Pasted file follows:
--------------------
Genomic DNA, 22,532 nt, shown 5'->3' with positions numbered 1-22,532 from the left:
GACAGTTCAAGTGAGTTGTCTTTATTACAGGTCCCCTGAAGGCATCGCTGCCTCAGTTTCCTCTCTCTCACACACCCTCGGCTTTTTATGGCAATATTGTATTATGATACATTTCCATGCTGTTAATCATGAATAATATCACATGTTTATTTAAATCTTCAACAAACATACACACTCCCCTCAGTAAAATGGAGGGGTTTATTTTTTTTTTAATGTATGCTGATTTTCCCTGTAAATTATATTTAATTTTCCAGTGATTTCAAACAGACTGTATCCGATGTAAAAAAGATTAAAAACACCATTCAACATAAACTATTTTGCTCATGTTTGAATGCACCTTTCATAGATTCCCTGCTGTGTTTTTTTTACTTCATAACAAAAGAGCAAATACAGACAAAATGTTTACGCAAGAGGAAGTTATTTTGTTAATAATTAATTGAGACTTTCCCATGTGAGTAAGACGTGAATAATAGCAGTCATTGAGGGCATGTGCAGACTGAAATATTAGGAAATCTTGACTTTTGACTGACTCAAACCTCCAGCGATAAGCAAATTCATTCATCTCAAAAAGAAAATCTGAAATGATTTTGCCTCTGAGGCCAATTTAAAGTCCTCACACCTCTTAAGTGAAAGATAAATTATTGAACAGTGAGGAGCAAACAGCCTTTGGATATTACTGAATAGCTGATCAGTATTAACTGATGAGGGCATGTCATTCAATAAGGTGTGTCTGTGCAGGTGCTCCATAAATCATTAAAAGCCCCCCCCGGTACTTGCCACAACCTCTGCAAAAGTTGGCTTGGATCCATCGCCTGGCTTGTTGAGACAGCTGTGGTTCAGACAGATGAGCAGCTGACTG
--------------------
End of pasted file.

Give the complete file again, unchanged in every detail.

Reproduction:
Genomic DNA, 22,532 nt, shown 5'->3' with positions numbered 1-22,532 from the left:
GACAGTTCAAGTGAGTTGTCTTTATTACAGGTCCCCTGAAGGCATCGCTGCCTCAGTTTCCTCTCTCTCACACACCCTCGGCTTTTTATGGCAATATTGTATTATGATACATTTCCATGCTGTTAATCATGAATAATATCACATGTTTATTTAAATCTTCAACAAACATACACACTCCCCTCAGTAAAATGGAGGGGTTTATTTTTTTTTTAATGTATGCTGATTTTCCCTGTAAATTATATTTAATTTTCCAGTGATTTCAAACAGACTGTATCCGATGTAAAAAAGATTAAAAACACCATTCAACATAAACTATTTTGCTCATGTTTGAATGCACCTTTCATAGATTCCCTGCTGTGTTTTTTTTACTTCATAACAAAAGAGCAAATACAGACAAAATGTTTACGCAAGAGGAAGTTATTTTGTTAATAATTAATTGAGACTTTCCCATGTGAGTAAGACGTGAATAATAGCAGTCATTGAGGGCATGTGCAGACTGAAATATTAGGAAATCTTGACTTTTGACTGACTCAAACCTCCAGCGATAAGCAAATTCATTCATCTCAAAAAGAAAATCTGAAATGATTTTGCCTCTGAGGCCAATTTAAAGTCCTCACACCTCTTAAGTGAAAGATAAATTATTGAACAGTGAGGAGCAAACAGCCTTTGGATATTACTGAATAGCTGATCAGTATTAACTGATGAGGGCATGTCATTCAATAAGGTGTGTCTGTGCAGGTGCTCCATAAATCATTAAAAGCCCCCCCCGGTACTTGCCACAACCTCTGCAAAAGTTGGCTTGGATCCATCGCCTGGCTTGTTGAGACAGCTGTGGTTCAGACAGATGAGCAGCTGACTG